He batted .211 and drove in one run during the Series.
Grote’s rookie card comes from the 1964 Topps set. He is listed as “Gerald” on card No. 226, which he shares with pitcher Larry Yellen. Yellen played two years appeared in 14 games, but did not get a decision. His career ERA was 6.23. Grote’s rookie card is an easy one at just a few bucks.
Batting eighth and playing second base, Al Weis.
The unlikeliest Met (and perhaps player) ever to hit a home run in a World Series game, Weis’ seventh-inning smash in the seventh inning tied Game 5 In fact, Weis batted .455 with three RBIs in the Series.
Was this the reason that Weis’ rookie card in the 1963 Topps set (No. 537) is one of the hobby’s most sought-after cards? And also one of the hobby’s most forged cards? No. It probably had more to do with who Weis shared the card with — Yankees second baseman Pedro Gonzalez and Dodgers third baseman Ken McMullen.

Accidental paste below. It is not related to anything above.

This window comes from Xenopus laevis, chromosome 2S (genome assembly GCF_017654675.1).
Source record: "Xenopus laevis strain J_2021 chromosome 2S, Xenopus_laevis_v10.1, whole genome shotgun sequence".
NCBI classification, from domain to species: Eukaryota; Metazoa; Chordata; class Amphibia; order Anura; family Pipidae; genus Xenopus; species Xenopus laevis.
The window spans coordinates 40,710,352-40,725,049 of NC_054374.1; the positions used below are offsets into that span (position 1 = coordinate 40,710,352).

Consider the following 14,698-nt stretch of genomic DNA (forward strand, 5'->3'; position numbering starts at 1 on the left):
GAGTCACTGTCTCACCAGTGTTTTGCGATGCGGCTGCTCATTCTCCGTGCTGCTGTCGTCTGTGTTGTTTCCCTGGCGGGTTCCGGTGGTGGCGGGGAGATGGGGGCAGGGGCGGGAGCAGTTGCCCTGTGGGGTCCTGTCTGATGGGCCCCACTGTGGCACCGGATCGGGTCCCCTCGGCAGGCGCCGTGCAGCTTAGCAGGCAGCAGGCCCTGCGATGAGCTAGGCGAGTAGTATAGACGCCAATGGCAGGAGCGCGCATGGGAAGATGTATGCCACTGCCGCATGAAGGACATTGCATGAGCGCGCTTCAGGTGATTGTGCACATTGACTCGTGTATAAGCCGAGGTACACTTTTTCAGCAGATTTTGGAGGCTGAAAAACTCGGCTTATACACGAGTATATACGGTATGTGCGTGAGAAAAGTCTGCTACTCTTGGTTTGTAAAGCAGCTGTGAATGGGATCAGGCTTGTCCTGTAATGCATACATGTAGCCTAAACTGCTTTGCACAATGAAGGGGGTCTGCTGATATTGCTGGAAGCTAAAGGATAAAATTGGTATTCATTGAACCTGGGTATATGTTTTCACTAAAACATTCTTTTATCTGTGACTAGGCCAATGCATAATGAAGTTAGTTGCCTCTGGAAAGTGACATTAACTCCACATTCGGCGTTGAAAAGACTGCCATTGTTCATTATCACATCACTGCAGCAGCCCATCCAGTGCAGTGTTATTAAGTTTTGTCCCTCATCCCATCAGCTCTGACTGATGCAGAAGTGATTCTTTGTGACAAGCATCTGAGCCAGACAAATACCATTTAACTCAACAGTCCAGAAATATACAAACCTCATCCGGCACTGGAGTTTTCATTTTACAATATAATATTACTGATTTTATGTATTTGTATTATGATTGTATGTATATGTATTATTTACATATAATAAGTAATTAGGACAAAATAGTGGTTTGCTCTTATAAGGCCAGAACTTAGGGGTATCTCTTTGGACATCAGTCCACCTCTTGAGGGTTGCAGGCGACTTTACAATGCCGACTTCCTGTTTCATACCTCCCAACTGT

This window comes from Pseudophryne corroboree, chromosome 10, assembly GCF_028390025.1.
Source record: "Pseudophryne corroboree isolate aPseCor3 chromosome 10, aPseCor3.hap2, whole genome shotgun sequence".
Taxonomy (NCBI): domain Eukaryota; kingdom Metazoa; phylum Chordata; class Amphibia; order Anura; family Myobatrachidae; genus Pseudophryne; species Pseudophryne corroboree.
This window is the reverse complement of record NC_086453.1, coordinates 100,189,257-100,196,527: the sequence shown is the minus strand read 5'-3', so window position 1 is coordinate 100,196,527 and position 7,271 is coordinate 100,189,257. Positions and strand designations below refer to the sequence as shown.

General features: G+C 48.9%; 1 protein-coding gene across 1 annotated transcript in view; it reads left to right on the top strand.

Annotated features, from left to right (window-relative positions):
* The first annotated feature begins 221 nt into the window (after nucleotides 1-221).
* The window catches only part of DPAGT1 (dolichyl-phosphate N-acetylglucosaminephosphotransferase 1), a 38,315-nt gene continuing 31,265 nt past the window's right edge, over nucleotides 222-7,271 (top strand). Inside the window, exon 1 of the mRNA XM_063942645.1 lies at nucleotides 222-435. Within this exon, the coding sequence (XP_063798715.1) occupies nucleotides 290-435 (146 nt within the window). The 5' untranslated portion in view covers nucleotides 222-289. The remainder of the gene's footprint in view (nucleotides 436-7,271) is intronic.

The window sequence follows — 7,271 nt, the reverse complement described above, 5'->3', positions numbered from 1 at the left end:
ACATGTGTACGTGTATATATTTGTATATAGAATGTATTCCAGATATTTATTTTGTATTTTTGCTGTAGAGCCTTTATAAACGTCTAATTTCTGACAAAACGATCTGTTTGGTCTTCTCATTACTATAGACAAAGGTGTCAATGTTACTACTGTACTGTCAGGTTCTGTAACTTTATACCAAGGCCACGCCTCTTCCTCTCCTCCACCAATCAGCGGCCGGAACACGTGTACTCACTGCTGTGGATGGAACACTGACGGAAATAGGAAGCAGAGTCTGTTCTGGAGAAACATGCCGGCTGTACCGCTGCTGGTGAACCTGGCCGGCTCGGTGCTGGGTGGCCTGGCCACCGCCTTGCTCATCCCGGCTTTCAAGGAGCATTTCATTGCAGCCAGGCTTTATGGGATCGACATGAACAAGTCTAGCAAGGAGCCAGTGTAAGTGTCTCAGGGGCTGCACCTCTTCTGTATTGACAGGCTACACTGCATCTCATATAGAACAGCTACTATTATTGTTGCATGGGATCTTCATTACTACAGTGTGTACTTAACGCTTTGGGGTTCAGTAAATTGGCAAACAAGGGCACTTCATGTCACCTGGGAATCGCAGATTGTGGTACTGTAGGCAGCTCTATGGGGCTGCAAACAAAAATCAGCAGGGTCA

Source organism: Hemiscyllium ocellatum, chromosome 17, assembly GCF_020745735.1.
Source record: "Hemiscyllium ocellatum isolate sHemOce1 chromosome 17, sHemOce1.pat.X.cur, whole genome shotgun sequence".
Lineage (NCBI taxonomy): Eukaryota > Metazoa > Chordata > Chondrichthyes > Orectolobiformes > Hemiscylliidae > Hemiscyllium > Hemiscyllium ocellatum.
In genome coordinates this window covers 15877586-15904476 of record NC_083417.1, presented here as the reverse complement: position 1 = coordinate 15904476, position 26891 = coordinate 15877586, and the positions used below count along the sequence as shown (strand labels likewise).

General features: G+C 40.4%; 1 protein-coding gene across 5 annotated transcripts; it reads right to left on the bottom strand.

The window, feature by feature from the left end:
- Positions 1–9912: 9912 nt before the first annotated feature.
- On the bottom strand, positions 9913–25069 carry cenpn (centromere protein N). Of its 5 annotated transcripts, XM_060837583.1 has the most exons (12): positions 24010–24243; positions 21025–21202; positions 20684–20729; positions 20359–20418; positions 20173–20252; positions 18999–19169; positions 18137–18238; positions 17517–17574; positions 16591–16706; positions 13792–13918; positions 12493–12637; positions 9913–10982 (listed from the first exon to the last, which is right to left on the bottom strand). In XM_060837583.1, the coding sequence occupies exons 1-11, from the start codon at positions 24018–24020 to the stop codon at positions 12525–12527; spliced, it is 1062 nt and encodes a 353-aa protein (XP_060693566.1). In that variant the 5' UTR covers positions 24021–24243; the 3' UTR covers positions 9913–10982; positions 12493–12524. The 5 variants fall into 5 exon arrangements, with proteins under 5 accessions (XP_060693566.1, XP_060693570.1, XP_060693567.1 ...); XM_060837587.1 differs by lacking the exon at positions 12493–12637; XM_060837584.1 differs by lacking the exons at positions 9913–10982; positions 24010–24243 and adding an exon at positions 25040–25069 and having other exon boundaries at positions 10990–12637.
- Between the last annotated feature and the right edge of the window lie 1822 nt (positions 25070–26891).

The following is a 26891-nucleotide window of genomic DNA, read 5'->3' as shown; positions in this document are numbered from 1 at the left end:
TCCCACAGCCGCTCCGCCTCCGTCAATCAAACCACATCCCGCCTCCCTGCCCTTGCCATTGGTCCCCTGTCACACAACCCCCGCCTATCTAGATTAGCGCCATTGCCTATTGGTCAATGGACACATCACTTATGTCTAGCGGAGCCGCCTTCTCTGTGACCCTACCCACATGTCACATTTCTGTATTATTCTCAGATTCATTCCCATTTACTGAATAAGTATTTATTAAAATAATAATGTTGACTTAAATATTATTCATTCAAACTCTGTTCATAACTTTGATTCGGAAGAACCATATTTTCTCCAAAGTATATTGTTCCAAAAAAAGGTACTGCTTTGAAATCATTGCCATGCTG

Oh yeah, and a Reds second baseman by the name of Pete Rose. As such, an Al Weis rookie card will set you back at least a few hundred dollars but there are plenty on the market.
Batting ninth and pitching, Jerry Koosman.
The left-handed Koosman was the Mets’ pitching star in the World Series, winning a pair of games. He pitched a complete-game victory in Game 5, spotting the Orioles three runs before his eammates rallied for victory.
Koosman pitched for 19 seasons and four teams, compiling a 222-209 record. He struck out a respectable 2,556 batters, but it paled in comparison to the other member of that 1968 Topps rookie card (No. 177).
That other guy — Nolan Ryan — would pitch seven no-hitters, strike out 5,714 batters and win 324 games.
Ryan did his share in the World Series, pitching two games and picking up the save in Game 4.
The card featuring Koosman and Ryan is one of the top two baseball rookie cards from the 1960s. The argument could be made that the Rose rookie is more valuable, but the Koosman/Ryan card has been among the hobby’s hottest.